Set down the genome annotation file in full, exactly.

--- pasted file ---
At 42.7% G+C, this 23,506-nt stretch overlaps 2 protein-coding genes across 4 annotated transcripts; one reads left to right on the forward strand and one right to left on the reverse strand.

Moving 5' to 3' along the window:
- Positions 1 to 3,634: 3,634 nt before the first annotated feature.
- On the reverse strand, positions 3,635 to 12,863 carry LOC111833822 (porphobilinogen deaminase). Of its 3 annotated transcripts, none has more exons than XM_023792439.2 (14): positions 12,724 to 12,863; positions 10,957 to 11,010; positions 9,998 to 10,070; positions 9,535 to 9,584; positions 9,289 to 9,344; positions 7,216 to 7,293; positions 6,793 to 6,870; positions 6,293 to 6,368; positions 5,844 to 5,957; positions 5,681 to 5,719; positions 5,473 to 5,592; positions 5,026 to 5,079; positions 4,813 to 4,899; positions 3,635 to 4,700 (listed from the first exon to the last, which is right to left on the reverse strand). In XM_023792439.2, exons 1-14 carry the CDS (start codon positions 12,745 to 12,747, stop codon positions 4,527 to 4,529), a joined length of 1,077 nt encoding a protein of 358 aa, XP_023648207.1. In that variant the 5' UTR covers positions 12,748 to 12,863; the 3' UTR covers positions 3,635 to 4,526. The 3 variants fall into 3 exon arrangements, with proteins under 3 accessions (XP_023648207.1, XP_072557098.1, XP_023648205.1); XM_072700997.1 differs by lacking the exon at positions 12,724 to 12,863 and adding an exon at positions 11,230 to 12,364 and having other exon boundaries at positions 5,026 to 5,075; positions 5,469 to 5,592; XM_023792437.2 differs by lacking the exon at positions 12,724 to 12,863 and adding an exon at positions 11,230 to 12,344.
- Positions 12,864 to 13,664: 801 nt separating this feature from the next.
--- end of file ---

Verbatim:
At 42.7% G+C, this 23,506-nt stretch overlaps 2 protein-coding genes across 4 annotated transcripts; one reads left to right on the forward strand and one right to left on the reverse strand.

Moving 5' to 3' along the window:
- Positions 1 to 3,634: 3,634 nt before the first annotated feature.
- On the reverse strand, positions 3,635 to 12,863 carry LOC111833822 (porphobilinogen deaminase). Of its 3 annotated transcripts, none has more exons than XM_023792439.2 (14): positions 12,724 to 12,863; positions 10,957 to 11,010; positions 9,998 to 10,070; positions 9,535 to 9,584; positions 9,289 to 9,344; positions 7,216 to 7,293; positions 6,793 to 6,870; positions 6,293 to 6,368; positions 5,844 to 5,957; positions 5,681 to 5,719; positions 5,473 to 5,592; positions 5,026 to 5,079; positions 4,813 to 4,899; positions 3,635 to 4,700 (listed from the first exon to the last, which is right to left on the reverse strand). In XM_023792439.2, exons 1-14 carry the CDS (start codon positions 12,745 to 12,747, stop codon positions 4,527 to 4,529), a joined length of 1,077 nt encoding a protein of 358 aa, XP_023648207.1. In that variant the 5' UTR covers positions 12,748 to 12,863; the 3' UTR covers positions 3,635 to 4,526. The 3 variants fall into 3 exon arrangements, with proteins under 3 accessions (XP_023648207.1, XP_072557098.1, XP_023648205.1); XM_072700997.1 differs by lacking the exon at positions 12,724 to 12,863 and adding an exon at positions 11,230 to 12,364 and having other exon boundaries at positions 5,026 to 5,075; positions 5,469 to 5,592; XM_023792437.2 differs by lacking the exon at positions 12,724 to 12,863 and adding an exon at positions 11,230 to 12,344.
- Positions 12,864 to 13,664: 801 nt separating this feature from the next.